The Museum of the Vietnamese Revolution (08.00 to 11.30, and 13.30 to 16.00)

The Museum of Vietnamese Revolution in Hanoi was set up in 1959. It is a place to store documents country’s struggle for independence and also the history of the Communist Party. Coming there visitors will see the images from 1858 to the present.

It would be a time to understand the society’s the changing time that ranges from the Vietnamese streets to the seats of power.

Japanese Buddhist drum was played in the rally and Vietnam’s first sewing machine. Some photographs and other documents capturing the moments of independence also were found here.

The Museum is opened Monday to Sunday from 8 am to 11. 30 am and 1.30 pm to 4 pm

The Museum of Vietnamese Women (08.00 to 16.00, The entry fee is 2, 000 VND for Vietnamese and 10,000 VND for foreigners)

Usually referred to as the Women’s Museum, it deals with the contribution of women to Vietnam’s development and particularly their role in the conflicts of the last century.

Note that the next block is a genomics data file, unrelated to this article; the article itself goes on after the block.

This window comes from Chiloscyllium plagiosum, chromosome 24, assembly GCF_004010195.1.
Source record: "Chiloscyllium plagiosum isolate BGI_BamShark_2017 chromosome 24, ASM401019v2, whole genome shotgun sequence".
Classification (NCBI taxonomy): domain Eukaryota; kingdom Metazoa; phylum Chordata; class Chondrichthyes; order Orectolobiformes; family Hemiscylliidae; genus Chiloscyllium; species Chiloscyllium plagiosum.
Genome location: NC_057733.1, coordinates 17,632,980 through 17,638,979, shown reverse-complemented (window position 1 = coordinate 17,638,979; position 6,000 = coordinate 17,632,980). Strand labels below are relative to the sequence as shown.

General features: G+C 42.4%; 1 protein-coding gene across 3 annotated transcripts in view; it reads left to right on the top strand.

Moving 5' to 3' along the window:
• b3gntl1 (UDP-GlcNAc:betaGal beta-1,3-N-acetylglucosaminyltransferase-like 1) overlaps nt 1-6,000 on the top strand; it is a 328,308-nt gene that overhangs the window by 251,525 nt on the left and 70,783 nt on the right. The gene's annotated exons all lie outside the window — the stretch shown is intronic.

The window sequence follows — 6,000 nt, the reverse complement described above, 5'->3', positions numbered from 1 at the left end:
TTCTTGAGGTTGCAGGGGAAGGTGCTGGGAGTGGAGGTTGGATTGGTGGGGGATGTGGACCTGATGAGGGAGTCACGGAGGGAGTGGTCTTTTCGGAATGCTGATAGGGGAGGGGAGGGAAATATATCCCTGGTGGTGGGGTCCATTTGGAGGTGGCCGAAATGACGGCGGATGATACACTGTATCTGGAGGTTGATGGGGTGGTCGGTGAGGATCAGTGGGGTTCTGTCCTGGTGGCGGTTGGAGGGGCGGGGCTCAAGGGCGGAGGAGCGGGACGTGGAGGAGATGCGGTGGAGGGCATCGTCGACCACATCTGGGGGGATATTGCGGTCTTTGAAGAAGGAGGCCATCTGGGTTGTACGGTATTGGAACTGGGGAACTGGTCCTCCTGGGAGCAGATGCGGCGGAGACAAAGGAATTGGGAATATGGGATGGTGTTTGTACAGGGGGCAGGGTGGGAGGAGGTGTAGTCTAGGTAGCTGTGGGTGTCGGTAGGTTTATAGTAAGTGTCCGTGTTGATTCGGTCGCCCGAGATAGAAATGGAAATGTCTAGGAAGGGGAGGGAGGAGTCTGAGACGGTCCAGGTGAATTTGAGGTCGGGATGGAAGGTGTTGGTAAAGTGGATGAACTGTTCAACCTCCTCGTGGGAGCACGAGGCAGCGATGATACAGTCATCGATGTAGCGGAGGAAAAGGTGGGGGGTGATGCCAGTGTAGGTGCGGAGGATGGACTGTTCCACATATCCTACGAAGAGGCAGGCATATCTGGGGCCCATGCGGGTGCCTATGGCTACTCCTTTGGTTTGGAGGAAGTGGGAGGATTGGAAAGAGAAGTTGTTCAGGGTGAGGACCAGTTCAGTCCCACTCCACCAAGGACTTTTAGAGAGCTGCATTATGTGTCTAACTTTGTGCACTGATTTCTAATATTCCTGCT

It’s quite a gem in Vietnam’s cultural crown. Despite its small size and lack of resources, it has created a collection to put many of the more prestigious institutions to shame. It takes ordinary and often mundane articles but puts them in a context that vividly recreates the past. One delightful touch is that of naming, and sometimes describing, the women who used them. A simple conceit, but is the one that personalizes the experience immediately. Definitely worths a visit!

The Ho Chi Minh Museum

(08.00 to 11.30 and 14.00 to 16.30, closed on Monday and Friday, Entry fee is 15,000 VND for Vietnamese and foreigners)
A large white building, innovatively -designed and built with Russian aid, houses Vietnam’s definitive museum dedicated to the life and times of the great leader. Documents, photographs, artifacts and tableaux are well designed to trace Ho’s passage from birth to death and the evolution of his philosophy and vision for Vietnam’s future.

Unfortunately, nearly everything is in Vietnamese and only a few of the museum staff speak anything other than their mother tongue, so an experienced guide fluent in your language is essential to make sense of it.

The Army Museum (08.00 to 11.30 and 13.00 to 16.30, closed Monday and Friday)

Officially the Museum of Military History, the Army museum is located in the south-west corner of the Hanoi Citadel.